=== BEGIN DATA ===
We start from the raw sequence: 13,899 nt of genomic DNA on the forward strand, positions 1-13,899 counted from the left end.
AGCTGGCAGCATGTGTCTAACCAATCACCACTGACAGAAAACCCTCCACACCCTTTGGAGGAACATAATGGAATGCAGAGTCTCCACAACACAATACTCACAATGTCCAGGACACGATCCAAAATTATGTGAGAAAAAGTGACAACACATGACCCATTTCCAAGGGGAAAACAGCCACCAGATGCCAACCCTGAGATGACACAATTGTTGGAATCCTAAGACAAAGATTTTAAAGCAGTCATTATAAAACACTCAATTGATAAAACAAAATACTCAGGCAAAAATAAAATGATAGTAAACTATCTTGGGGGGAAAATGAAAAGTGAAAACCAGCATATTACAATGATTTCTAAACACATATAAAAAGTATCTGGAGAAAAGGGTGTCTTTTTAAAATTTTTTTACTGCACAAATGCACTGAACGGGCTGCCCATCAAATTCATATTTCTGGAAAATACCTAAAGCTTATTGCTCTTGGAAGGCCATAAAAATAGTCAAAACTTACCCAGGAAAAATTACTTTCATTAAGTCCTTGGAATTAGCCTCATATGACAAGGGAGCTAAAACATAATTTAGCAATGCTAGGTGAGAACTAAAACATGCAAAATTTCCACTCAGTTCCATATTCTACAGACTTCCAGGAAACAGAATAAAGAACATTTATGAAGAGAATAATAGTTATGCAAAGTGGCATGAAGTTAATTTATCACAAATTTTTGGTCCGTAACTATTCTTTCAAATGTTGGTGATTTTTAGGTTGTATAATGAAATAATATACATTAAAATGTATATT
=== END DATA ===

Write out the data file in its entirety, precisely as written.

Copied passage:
We start from the raw sequence: 13,899 nt of genomic DNA on the forward strand, positions 1-13,899 counted from the left end.
AGCTGGCAGCATGTGTCTAACCAATCACCACTGACAGAAAACCCTCCACACCCTTTGGAGGAACATAATGGAATGCAGAGTCTCCACAACACAATACTCACAATGTCCAGGACACGATCCAAAATTATGTGAGAAAAAGTGACAACACATGACCCATTTCCAAGGGGAAAACAGCCACCAGATGCCAACCCTGAGATGACACAATTGTTGGAATCCTAAGACAAAGATTTTAAAGCAGTCATTATAAAACACTCAATTGATAAAACAAAATACTCAGGCAAAAATAAAATGATAGTAAACTATCTTGGGGGGAAAATGAAAAGTGAAAACCAGCATATTACAATGATTTCTAAACACATATAAAAAGTATCTGGAGAAAAGGGTGTCTTTTTAAAATTTTTTTACTGCACAAATGCACTGAACGGGCTGCCCATCAAATTCATATTTCTGGAAAATACCTAAAGCTTATTGCTCTTGGAAGGCCATAAAAATAGTCAAAACTTACCCAGGAAAAATTACTTTCATTAAGTCCTTGGAATTAGCCTCATATGACAAGGGAGCTAAAACATAATTTAGCAATGCTAGGTGAGAACTAAAACATGCAAAATTTCCACTCAGTTCCATATTCTACAGACTTCCAGGAAACAGAATAAAGAACATTTATGAAGAGAATAATAGTTATGCAAAGTGGCATGAAGTTAATTTATCACAAATTTTTGGTCCGTAACTATTCTTTCAAATGTTGGTGATTTTTAGGTTGTATAATGAAATAATATACATTAAAATGTATATT